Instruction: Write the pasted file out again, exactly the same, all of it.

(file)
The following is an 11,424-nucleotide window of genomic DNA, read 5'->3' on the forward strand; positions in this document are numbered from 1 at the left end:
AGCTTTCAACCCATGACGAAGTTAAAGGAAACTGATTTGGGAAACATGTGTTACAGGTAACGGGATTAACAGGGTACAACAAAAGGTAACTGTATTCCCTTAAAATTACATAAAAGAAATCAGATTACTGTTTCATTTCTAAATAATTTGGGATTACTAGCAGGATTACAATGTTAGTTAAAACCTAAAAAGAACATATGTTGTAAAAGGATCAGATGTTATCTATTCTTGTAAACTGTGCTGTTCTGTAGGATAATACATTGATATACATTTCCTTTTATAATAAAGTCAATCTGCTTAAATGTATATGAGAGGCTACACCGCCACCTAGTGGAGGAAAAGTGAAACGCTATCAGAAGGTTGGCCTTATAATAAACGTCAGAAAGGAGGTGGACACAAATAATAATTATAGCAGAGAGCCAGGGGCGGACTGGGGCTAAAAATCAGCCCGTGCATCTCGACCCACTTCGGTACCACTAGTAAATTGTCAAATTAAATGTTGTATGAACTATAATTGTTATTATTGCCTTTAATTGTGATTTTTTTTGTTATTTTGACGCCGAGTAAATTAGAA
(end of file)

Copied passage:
The following is an 11,424-nucleotide window of genomic DNA, read 5'->3' on the forward strand; positions in this document are numbered from 1 at the left end:
AGCTTTCAACCCATGACGAAGTTAAAGGAAACTGATTTGGGAAACATGTGTTACAGGTAACGGGATTAACAGGGTACAACAAAAGGTAACTGTATTCCCTTAAAATTACATAAAAGAAATCAGATTACTGTTTCATTTCTAAATAATTTGGGATTACTAGCAGGATTACAATGTTAGTTAAAACCTAAAAAGAACATATGTTGTAAAAGGATCAGATGTTATCTATTCTTGTAAACTGTGCTGTTCTGTAGGATAATACATTGATATACATTTCCTTTTATAATAAAGTCAATCTGCTTAAATGTATATGAGAGGCTACACCGCCACCTAGTGGAGGAAAAGTGAAACGCTATCAGAAGGTTGGCCTTATAATAAACGTCAGAAAGGAGGTGGACACAAATAATAATTATAGCAGAGAGCCAGGGGCGGACTGGGGCTAAAAATCAGCCCGTGCATCTCGACCCACTTCGGTACCACTAGTAAATTGTCAAATTAAATGTTGTATGAACTATAATTGTTATTATTGCCTTTAATTGTGATTTTTTTTGTTATTTTGACGCCGAGTAAATTAGAA